The Orléans Corridor Secondary Plan Study is being prepared to guide growth and redevelopment along the four new O-Train stations being built. In the next few years community members will be able to travel quickly and efficiently between the four new O-train stations and downtown to access work, to shop, to explore greenspaces, and to visit local amenities. This Secondary Plan is intended to guide the gradual evolution of the historic core of Orléans.
Secondary Plans are important planning tools that have significant influence on future zoning and development applications. The plan will provide updated and precise policy direction for growth and change. The Orléans Corridor study represents an opportunity for the community to work with city planners to implement bold new policies and concepts from the City’s recently approved Official Plan.
The new Official Plan was written based on Council’s “Five Big Moves” that called for more growth by intensification in areas serviced by transit; an emphasis on active transportation such as walking and cycling; more sophistication in urban and community design; the prioritization of environmental, climate and health resiliency; and, a continued focus on economic development.
Fundamental to the Official Plan is the concept of 15-minute neighbourhoods. The concept of a 15-minute neighbourhood is grounded in the idea that people should be able to access all necessary services and amenities associated with daily life within a 15-minute walk of their home.
There are three main ways in which the future Secondary Plan will guide the evolution of the St-Joseph Boulevard and the Orléans Corridor into an urban environment that reflects the 15-minute neighbourhood concept of healthy, vibrant, and complete communities.
First, the Plan will promote better connections between neighbourhoods to O-Train stations.
Second, the Plan will set the stage for significant improvements to the public realm. This will include plans to redesign St. Joseph Boulevard, new parks and privately owned public spaces, and the potential for buried hydro poles and wires.
And, the Plan will guide the introduction of taller mixed-use buildings on large land parcels closest to the stations.
Other important topics and themes in the secondary plan include intensification, built form that emphasizes appropriate massing and scale, complete streets and active transportation, high-quality public realm and parks, and resiliency with respect to climate change and challenges associated with marine clay soils.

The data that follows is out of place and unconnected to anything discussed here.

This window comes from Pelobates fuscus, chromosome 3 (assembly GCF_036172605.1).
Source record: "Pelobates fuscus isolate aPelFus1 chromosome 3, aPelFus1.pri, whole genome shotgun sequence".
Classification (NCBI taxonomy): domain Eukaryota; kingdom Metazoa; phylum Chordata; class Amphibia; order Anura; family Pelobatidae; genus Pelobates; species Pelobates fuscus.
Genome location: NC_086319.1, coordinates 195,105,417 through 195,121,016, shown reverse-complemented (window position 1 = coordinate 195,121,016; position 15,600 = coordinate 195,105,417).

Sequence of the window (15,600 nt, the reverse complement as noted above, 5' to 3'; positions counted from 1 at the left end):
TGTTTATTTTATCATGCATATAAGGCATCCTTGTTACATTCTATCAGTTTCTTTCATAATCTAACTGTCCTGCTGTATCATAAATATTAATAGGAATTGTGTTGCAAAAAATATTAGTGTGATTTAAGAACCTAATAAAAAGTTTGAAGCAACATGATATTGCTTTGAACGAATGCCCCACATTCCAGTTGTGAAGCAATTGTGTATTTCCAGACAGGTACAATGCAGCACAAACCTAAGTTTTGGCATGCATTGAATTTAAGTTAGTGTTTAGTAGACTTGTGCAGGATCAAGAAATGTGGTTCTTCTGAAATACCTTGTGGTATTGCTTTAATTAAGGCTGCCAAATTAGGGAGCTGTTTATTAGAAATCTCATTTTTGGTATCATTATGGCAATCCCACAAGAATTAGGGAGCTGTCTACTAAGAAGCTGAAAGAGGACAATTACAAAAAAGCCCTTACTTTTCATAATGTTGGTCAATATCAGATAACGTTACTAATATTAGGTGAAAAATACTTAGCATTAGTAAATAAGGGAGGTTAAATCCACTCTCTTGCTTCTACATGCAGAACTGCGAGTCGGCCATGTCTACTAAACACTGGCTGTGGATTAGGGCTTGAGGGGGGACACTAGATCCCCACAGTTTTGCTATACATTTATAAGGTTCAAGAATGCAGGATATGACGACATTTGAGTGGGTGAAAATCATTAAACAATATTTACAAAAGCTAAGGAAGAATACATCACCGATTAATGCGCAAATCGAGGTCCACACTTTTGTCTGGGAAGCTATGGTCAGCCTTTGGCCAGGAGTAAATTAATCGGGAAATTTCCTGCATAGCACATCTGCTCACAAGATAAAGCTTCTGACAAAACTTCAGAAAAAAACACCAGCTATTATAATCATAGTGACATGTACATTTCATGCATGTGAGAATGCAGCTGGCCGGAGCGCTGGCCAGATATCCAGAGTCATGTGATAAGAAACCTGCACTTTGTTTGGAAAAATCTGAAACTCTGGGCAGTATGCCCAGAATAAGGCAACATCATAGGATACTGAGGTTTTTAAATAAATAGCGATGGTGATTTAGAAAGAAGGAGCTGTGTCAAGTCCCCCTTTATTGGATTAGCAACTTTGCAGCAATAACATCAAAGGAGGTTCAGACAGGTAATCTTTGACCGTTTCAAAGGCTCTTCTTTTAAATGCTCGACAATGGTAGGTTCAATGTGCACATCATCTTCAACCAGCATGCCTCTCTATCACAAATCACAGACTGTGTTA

The City’s planning department recently released some early policy ideas and plans to provide high-level guidance for future development. These plans are being considered now and deal with City’s future expectations for built form, land uses, and streetscape design. There are three key designations proposed that affect St Joseph Boulevard. They are the Orléans Town Centre, the Station Area Core, and the St-Joseph Main Street designations.
The Orléans Town Centre designation envisions changes to the town centre to make it a more vibrant transit-oriented suburban destination. The designation will provide for greater employment, shopping, entertainment, culture, and educational opportunities. It is here where the Secondary Plan will support a clustering of office and retail woven among mid-rise and high-rise buildings.
The Station Area Core designation will apply to areas closest to the future O-Train stations. Here there will be most opportunities for transit-oriented development of jobs and residences. People living and working here will have access to a diverse mix of shops, grocery stores, offices, restaurants, and financial and other services in a 15-minute neighbourhood. Following the principle of locating the highest buildings closest to the station, high rise development will occur in the Station Area Core designation with a gradual transition to lower heights in areas near existing neighbourhoods.
The St. Joseph Mainstreet designation will apply to properties along St. Joseph Boulevard where commercial activity currently exists, or where there is the potential for new buildings with street frontages that can contribute to an active and vibrant streetscape. This designation envisions the contemporary re-interpretation of Orléans’ unique mainstreet, that dates back to the community’s Franco-Ontarian village roots. Buildings will continue to be street-oriented commercial uses as they are now, but closer to the street and with the option of housing above.
Fewer changes are expected in existing suburban neighbourhoods in the Orléans Corridor Secondary Plan. These neighbourhoods however will benefit from enhanced streets and pathways that better connect to the new O-Train stations.